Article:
Making silk purses from sows’ ears and flying a lead balloon are timeworn clichés for impossibility. This made it all the more stunning when Arthur D. Little, Inc., announced they had succeeded at both. Shown here is one of their silk purses, spun from gelatin fibers made out of pigs’ ears. Founded by MIT alumnus Arthur D. Little, the eponymous company was the world’s first management consulting firm, contracting with industrial firms to solve problems that seemed impossible. Until the 1950s, the company was headquartered at 30 Memorial Drive in Cambridge, allowing for easy access to MIT for recruiting and consulting. The ADL report announcing the company's unusual achievement concluded, “This making of silk purses of sows’ ears was merely a diversion of chemistry at play. When chemistry puts on overalls and gets down to business, things begin to happen that are of importance to industry and to commerce.”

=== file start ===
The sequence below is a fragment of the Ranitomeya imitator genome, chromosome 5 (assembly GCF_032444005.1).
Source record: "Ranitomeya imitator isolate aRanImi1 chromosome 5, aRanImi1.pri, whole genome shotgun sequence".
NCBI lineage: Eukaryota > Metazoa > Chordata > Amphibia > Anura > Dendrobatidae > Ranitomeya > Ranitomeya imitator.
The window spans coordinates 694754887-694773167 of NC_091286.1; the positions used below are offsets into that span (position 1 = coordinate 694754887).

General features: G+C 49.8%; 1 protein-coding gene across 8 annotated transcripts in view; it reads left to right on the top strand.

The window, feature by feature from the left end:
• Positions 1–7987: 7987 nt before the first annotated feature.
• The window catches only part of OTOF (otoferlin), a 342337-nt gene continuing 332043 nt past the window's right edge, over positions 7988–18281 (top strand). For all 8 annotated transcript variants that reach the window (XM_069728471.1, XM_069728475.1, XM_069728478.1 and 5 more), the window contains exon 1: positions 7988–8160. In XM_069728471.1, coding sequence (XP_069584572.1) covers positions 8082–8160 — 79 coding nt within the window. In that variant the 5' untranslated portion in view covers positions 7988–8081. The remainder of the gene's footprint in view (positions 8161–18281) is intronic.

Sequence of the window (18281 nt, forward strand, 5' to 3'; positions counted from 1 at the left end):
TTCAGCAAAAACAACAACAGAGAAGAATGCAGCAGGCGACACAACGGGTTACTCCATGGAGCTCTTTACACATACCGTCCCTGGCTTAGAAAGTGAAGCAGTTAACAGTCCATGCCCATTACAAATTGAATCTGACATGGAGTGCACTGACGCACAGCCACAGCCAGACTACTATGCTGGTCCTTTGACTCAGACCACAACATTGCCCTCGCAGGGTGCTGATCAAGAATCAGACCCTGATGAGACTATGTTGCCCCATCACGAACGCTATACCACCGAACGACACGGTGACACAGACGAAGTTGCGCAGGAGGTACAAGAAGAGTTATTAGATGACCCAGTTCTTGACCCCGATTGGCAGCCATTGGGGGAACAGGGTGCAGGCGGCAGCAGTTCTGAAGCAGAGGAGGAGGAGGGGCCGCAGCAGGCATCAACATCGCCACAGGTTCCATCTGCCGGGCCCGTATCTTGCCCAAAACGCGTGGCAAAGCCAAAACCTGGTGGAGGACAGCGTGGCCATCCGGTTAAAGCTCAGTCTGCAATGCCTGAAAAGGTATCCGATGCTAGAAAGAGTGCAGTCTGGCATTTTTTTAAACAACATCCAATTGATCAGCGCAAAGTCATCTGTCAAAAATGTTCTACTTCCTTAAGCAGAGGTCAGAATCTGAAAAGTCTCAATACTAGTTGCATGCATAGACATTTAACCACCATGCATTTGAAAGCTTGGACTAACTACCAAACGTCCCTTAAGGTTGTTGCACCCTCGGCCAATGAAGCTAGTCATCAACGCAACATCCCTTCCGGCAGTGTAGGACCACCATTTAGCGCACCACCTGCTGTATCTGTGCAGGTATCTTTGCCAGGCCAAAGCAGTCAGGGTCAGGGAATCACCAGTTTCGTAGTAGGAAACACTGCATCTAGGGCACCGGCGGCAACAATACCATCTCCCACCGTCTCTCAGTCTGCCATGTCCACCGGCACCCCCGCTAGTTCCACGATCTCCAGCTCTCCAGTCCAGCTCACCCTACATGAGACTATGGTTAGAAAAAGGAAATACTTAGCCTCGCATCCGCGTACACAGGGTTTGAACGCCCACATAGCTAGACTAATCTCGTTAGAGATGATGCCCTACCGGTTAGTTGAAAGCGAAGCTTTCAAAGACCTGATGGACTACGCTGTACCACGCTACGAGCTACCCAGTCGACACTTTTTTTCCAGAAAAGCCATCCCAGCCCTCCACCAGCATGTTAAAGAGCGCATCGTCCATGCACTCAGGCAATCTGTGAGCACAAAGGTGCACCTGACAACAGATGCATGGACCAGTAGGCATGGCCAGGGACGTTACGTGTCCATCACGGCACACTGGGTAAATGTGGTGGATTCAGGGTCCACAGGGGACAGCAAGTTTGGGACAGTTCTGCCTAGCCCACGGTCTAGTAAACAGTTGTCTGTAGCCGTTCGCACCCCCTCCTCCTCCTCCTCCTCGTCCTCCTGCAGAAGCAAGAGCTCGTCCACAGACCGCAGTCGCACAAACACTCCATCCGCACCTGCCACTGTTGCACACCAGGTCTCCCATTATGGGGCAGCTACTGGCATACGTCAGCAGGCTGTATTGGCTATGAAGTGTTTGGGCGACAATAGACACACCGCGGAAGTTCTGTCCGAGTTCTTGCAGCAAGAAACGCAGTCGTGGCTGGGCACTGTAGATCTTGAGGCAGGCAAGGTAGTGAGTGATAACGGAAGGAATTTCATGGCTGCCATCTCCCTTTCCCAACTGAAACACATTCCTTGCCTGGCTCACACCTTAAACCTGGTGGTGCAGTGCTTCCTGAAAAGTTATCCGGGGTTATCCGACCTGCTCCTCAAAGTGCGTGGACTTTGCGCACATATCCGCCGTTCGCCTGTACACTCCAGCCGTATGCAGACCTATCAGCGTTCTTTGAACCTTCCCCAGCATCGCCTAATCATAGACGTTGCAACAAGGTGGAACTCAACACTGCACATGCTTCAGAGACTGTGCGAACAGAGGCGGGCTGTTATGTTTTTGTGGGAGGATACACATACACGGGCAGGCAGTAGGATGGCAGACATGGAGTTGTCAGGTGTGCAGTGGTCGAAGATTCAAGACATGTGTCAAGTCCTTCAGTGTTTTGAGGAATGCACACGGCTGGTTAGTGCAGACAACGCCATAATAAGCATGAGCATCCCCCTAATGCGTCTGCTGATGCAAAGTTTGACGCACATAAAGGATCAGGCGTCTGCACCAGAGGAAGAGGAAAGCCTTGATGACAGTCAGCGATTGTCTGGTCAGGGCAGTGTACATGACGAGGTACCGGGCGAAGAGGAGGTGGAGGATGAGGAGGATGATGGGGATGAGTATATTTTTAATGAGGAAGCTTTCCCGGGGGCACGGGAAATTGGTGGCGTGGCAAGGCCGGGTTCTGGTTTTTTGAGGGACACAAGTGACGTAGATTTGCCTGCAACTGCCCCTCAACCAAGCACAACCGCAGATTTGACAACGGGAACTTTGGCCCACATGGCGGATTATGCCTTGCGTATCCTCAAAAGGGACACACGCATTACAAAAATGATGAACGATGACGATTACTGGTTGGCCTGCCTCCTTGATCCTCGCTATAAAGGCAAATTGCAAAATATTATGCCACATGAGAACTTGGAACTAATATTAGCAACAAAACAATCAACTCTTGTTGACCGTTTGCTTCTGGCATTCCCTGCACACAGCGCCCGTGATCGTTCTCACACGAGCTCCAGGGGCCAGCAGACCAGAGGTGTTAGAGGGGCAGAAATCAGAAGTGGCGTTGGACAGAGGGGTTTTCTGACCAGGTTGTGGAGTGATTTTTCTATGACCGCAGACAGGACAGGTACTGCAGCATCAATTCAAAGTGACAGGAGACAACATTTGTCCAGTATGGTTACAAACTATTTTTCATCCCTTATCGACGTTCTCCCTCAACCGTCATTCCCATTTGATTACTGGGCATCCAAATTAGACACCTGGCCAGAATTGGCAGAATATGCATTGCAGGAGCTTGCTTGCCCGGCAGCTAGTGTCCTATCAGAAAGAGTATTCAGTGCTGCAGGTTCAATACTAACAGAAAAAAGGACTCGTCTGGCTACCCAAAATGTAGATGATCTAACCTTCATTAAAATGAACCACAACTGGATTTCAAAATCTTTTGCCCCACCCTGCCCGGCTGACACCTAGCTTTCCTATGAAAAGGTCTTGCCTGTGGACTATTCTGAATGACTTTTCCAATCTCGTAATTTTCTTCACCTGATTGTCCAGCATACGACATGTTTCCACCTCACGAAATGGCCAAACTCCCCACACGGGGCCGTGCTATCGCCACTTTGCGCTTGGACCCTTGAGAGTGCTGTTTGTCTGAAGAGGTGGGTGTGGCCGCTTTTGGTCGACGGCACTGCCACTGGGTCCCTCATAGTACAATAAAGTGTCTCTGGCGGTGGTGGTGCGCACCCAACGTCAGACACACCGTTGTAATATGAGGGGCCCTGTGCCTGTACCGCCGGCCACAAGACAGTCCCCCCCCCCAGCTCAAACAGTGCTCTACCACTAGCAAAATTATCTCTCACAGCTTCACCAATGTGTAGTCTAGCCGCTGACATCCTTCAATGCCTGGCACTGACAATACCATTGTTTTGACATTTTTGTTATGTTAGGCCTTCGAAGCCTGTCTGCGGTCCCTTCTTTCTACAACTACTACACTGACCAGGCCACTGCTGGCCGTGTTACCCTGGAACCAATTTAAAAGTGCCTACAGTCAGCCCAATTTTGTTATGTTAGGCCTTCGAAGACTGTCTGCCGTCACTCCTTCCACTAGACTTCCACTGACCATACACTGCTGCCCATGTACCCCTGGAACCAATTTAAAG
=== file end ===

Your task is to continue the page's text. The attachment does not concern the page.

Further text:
Among his many contributions to MIT, Arthur D. Little co-founded the MIT School of Chemical Engineering Practice with Professor William H. Walker in 1922. As a member of the Chemical Engineering Department Visiting Committee, he suggested the concept of “unit operations,” which would revolutionize the discipline.
Loaned to the MIT Museum by Kenan and Andrea Sahin.